State education officials will lift a temporary moratorium on proposals to open charter schools in several cities across Massachusetts, a move that could allow for the creation of more than 1,000 seats in Boston.
Mitchell Chester, the state’s commissioner of elementary and secondary education, said in an interview Monday that he decided to accept proposals for new charter schools because of the high demand. The earliest the schools could open is fall 2013.
“It’s absolutely essential we have high-quality schools for all students, and we are not at that goal yet,’’ Chester said. “I’m not interested in charter schools versus traditional schools; I’m interested in high-quality schools.’’
The decision is expected to prompt a flood of charter school proposals this summer in Boston - many to be pitched by existing charter schools with strong academic records - that will greatly exceed the number that can be approved. Lawrence, where the state this year took control of the beleaguered school system, is also expected to attract high interest from charter school developers.
Both those cities have strong demand for charter schools from students and their families. At most of Boston’s 20 charter schools, the waiting lists of students seeking seats this fall range from 550 to 2,647, while waiting lists at Lawrence’s four charter schools range from 682 to 2,206.
Statewide, the 68 charter schools have waiting lists for this fall that total more than 45,000 students.
Charter school operators and supporters, who lobbied Chester and other state officials to end the moratorium, praised the commissioner’s decision.
“City on a Hill is thrilled, over the moon, and excited about the opportunity to offer high-quality college preparatory high school seats to more students in Boston,’’ said Erica Brown, executive director of City on a Hill Charter School in Roxbury, which plans to file a proposal for a second campus.
Edward Brooke Charter School, which will have three campuses in operation this fall, said on Monday it is putting together a proposal to create more seats. Neighborhood House Charter School in Dorchester said it too is exploring an expansion, while Conservatory Lab Charter School in Brighton is expected to request additional middle school seats after being turned down last year because of the moratorium.
Advocates say other high-profile schools also are expected to submit proposals.
Chester established the temporary moratorium for a few cities last year, just one year after the state enacted a law that allowed for the doubling of charter school seats in school districts with the lowest state standardized test scores. That expansion is supposed to gradually occur over six or seven years, but some cities attracted so many proposals that Chester grew concerned the state might end up approving more than what would be allowed under the state law.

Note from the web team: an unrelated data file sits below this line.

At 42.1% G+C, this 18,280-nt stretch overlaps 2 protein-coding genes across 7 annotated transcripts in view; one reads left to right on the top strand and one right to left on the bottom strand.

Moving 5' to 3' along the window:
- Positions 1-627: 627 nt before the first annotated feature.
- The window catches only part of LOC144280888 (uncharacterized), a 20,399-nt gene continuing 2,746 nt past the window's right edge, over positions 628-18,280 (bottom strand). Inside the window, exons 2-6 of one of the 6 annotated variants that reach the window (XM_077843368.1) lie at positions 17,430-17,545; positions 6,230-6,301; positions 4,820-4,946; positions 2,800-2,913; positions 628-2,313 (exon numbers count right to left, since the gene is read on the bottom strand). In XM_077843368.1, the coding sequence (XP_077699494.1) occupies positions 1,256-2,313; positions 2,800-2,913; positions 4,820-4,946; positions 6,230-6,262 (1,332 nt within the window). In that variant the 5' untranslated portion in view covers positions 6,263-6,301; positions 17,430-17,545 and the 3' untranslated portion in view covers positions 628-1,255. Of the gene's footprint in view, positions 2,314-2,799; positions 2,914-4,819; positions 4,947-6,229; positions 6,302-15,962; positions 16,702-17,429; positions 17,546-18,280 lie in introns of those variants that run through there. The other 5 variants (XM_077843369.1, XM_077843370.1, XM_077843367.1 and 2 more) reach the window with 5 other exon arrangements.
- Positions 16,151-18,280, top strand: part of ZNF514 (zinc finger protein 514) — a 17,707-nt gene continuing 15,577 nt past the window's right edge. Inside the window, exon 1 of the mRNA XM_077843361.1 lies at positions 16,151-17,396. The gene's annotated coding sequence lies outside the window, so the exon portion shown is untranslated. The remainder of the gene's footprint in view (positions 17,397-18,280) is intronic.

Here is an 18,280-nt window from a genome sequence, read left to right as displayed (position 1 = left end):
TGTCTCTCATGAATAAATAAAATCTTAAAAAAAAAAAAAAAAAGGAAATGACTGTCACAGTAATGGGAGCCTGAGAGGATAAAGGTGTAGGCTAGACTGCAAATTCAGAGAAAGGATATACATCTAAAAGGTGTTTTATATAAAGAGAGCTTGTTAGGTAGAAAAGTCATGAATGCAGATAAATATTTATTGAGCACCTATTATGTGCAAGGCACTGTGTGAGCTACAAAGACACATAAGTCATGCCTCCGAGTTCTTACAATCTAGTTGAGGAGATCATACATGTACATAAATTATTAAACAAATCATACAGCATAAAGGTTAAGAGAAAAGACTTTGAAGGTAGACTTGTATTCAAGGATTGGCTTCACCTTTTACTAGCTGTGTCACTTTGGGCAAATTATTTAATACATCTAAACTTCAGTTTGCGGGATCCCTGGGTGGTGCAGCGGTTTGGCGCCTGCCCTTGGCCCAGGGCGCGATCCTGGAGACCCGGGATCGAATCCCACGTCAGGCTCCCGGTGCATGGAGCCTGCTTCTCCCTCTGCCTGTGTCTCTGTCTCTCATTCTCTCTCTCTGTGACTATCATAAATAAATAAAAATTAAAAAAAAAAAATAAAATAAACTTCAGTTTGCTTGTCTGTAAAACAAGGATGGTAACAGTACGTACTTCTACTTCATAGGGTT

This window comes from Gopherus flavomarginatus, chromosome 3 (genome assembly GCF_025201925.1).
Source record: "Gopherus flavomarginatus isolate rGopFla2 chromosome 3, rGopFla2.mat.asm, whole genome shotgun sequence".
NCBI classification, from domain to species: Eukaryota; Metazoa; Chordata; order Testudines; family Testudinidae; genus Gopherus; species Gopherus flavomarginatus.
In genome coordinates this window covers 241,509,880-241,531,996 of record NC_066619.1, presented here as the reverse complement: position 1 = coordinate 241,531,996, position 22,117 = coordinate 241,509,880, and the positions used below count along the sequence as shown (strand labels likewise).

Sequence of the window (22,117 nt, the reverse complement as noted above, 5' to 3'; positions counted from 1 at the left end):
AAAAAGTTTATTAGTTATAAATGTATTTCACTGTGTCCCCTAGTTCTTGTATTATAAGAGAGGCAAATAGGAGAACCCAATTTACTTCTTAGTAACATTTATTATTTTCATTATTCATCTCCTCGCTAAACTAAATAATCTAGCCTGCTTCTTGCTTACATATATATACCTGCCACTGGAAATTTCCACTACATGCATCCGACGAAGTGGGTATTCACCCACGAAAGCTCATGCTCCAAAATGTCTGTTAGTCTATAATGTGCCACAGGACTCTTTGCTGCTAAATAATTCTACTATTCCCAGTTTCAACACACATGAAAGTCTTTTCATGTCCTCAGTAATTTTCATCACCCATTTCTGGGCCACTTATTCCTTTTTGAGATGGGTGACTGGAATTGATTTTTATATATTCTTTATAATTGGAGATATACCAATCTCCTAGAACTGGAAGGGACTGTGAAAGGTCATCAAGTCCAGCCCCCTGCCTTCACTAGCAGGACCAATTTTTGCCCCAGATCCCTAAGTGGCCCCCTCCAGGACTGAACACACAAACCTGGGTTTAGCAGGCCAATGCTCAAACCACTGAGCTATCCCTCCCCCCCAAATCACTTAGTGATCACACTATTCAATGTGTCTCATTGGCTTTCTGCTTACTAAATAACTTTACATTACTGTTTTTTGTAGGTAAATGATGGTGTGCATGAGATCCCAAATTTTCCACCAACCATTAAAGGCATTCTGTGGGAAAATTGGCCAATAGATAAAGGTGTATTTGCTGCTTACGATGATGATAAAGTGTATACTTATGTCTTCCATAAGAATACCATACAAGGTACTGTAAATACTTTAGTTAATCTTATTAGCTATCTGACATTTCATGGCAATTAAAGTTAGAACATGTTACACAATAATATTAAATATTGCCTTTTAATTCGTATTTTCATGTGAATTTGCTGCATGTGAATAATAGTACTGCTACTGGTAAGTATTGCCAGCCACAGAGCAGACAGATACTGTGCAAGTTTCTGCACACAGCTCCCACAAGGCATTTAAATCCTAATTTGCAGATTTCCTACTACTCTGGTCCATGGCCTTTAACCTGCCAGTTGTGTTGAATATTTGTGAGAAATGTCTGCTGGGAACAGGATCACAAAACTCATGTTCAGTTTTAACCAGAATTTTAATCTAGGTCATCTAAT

For instance, the state initially received about 20 proposals for Boston in summer 2010 - the first year of the expansion - and the state Board of Elementary and Secondary Education ultimately approved eight of those requests in February 2011, creating about 3,600 seats. Those approvals left roughly 1,000 or so seats for the later years of the expansion.
Charter school operators and advocates said they understood Chester’s initial caution.
“The commissioner did the right thing in holding the seats up for a year to see how the dust will settle,’’ said Kevin Andrews, headmaster of the Neighborhood House Charter School. “Now, there will be another 1,000 or so seats to be released in Boston. We are grateful for that.’’
But because charter school operators are expected to quickly grab those additional seats, the Massachusetts Charter Public School Association and other advocates are planning to go to the Legislature in January to have state law changed so that even more seats can be created.
Charter schools, created under the 1993 Education Reform Act, are supposed to provide innovative educational alternatives to traditional public schools by operating with fewer restrictions from state regulations and almost always without unionized teachers.
Many charter schools have among the best MCAS scores in the state, but others perform below school district averages, and the state has closed a few.
School systems have long opposed charter schools primarily because of the way the state funds them. Every student who attends a charter school takes thousands of dollars in state aid from his or her hometown school system.
This year, Boston is losing $13,000 for each student who attends a charter school, about $60 million in all, after deducting limited state reimbursements.
Because of the financial impact on school systems, the state limits the number of students who can attend a charter school in a community.
In the past, no more than 9 percent of a district’s “net school spending’’ could go toward charter school tuition. But the 2010 law has been gradually lifting that limit, to 18 percent by fiscal 2017 in school systems with the lowest MCAS scores.
The gradual increase in how much of a school department’s spending can go toward charter school tuition makes it difficult for state education officials to precisely determine how many charter schools can open in the next few years.
The state, which always holds back some seats as a cushion, expects to have better estimates for seat availability by next February when the state board votes on charter school proposals.
Superintendent Carol R. Johnson said Boston is prepared to compete with the charter schools by bolstering the academic rigor in its schools and by bringing in more art and music programs. Demand for kindergarten is so robust that the city is adding classrooms.
“I think we are working pretty aggressively to improve the quality of our schools,’’ Johnson said. “We have been pleased with the interest of families choosing’’ the Boston public schools.